Merger and acquisition activity among Indian service providers surged last year, with predictions of another busy year throughout the remainder of 2018, as telcos use size to improve their competitiveness, buying power and footprint.
Telco M&A activity reached a value of $14.69 billion in 2017, according to a March 2018 EY report. That was up 500% from $2.7 billion the prior year, EY research determined.
Overall, India's total M&A deal volume hit a seven-year high in 2017 with 1,022 transactions worth $46.8 billion, EY determined. Telecom firms represented about one third of the value of all Indian M&A transactions in 2017; financial services came in second with 17% market share, followed by technology's 12%, according to Thomson Reuters.
"The sector put up an impressive show, leading the pack with the highest yearly deal value of $14.7 billion recorded in the last ten years, although on the volume front, the activity was flat with 19 deals, the same as last year," EY said in a note on the telecoms industry, as reported by the Economic Times.
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As service providers rely more on content to differentiate themselves, boost profits and woo new subscribers while retaining existing customers, the Indian media and entertainment segment saw its share of M&A activity, too. However, this declined to 40 deals in 2017 from 56 in 2016, with value more than halving to $1.3 billion last year from $2.8 billion last year in 2016, EY determined.
Why so many M&As?
The provider market is highly fragmented, with about 60,000 local cable operators (LCOs) and 6,000-plus multi-service operators (MSOs), according to EY. In addition to one free-to-home satellite service, India also includes six direct-to-home (DTH) operators and one headend-in-the-sky (HITS) operator, the consulting and integration firm determined. Combined, the DTH and top ten MSOs serve 65% of the market, according to EY.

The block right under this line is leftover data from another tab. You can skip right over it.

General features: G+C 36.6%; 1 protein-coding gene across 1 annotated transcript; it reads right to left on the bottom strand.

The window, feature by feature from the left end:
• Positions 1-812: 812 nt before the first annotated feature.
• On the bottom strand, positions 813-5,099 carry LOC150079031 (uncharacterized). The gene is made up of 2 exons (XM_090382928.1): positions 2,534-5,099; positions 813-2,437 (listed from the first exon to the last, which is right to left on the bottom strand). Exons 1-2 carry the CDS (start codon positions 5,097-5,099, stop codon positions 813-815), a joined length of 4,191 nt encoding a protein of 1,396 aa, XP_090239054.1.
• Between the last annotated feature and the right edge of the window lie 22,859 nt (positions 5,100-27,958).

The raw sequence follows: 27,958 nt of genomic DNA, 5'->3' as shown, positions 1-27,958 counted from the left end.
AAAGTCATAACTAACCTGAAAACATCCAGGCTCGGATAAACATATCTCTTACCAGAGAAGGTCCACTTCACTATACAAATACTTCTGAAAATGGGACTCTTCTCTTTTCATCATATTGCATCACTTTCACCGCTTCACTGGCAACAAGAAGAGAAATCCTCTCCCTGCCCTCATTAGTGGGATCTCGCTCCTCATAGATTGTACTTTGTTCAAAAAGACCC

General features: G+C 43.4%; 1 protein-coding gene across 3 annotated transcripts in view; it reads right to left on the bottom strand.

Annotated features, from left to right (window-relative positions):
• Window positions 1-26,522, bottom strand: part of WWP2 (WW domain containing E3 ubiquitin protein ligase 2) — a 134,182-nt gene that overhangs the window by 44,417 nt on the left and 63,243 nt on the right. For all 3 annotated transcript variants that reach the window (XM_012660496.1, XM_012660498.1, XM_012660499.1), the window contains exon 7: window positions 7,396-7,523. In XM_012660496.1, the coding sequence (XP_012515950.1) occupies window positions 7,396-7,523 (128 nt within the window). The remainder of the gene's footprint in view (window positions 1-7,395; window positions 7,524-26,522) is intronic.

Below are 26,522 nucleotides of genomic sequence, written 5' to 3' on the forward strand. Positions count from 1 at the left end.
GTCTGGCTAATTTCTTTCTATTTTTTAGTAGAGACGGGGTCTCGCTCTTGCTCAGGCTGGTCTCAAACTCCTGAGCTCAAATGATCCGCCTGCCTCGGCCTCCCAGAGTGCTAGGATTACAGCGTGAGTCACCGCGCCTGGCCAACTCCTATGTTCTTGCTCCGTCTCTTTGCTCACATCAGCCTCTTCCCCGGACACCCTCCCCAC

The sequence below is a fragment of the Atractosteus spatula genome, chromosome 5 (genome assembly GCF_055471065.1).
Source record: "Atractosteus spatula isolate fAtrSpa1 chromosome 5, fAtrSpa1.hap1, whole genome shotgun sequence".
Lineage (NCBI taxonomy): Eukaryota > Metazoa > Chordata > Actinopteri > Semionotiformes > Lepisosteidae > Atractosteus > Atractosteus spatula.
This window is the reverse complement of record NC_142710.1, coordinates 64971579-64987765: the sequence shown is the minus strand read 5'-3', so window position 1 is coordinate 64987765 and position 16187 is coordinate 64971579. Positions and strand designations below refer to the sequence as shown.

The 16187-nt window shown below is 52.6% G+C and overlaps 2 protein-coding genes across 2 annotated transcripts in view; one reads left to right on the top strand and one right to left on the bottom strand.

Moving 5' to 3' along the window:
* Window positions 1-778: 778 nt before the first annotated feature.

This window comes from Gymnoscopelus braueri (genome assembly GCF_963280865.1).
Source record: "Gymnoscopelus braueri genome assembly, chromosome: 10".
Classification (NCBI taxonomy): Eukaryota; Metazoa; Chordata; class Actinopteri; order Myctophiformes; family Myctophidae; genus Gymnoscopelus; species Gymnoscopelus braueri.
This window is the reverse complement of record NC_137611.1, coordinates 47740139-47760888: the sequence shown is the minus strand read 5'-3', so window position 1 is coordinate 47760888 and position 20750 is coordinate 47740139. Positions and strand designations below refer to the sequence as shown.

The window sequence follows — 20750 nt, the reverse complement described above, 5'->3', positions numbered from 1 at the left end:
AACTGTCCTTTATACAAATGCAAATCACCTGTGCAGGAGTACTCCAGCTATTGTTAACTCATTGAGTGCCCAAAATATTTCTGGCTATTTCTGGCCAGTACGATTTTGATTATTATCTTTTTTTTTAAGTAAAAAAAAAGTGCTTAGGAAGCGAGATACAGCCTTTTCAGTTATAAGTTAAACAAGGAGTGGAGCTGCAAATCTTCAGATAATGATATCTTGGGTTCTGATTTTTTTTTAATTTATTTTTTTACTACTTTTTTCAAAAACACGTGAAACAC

Why So Many M&As?
The rest of the nation's service providers battle over their region's portion of the remaining 35% of the market. Growth projections available in EY's report and elsewhere predict continued, increasing adoption of broadband -- for everything from video to 4K to education to telehealth and communications -- across cities, residential customers, government agencies, enterprises and SMBs.
Domestic operators led India's M&As, accounting for 92% of telcos' deal value and 58% of the deal count, reported the Economic Times. This consolidation will continue, ultimately resulting in three or four strong national contenders, EY predicts.
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Added Yashojit Mitra, partner in the General Corporate Practice at the Mumbai Office of Cyril Amarchand Mangaldas, in a blog: "The proposed mergers of Idea-Vodafone, and Airtel-Telenor in a fragmented telecom sector is an attempt to counter the threat of a relatively new player, Reliance Jio, which is disrupting the sector with its low prices and offers, and aggressive signing of subscribers.
"The proposed purchase of certain assets of Reliance Communication by Reliance Jio will further propel Jioís standing in the industry, making it a greater threat to the other telecom companies," he added. "Post these consolidations in the telecom space, there will only be around four to five key players remaining, and the smaller players will be eliminated."
International players also eye Indian providers with interest, especially with a new government telecom policy on the horizon. This program is scheduled to address areas such as licensing frameworks, research and development, innovation, data security, privacy and India's 5G roadmap, EY said. Consolidation also will phase out the tariff wars that have plagued many providers' bottom lines and allow post-acquisition companies to save on duplicative processes (such as accounting and human resources) and leverage synergies (such as infrastructure investments, fiber and field technicians), the consultancy said.
"[All these factors] triggered the long-awaited consolidation in the telecom sector," EY told Economic Times, "precipitating merger announcements by some players and exits/buyouts by others."
India's government is expected to soon approve the merger between Idea Cellular and Vodafone India Telecom Secretary Aruna Sundararajan, told the India Times in late March. The number two and three carriers in India are merging their operations in the country to create a business that will be co-owned by UK's Vodafone Group and India's diversified Aditya Birla Group, the article said.
— Alison Diana, Editor, Broadband World News. Follow us on Twitter @BroadbandWN or @alisoncdiana.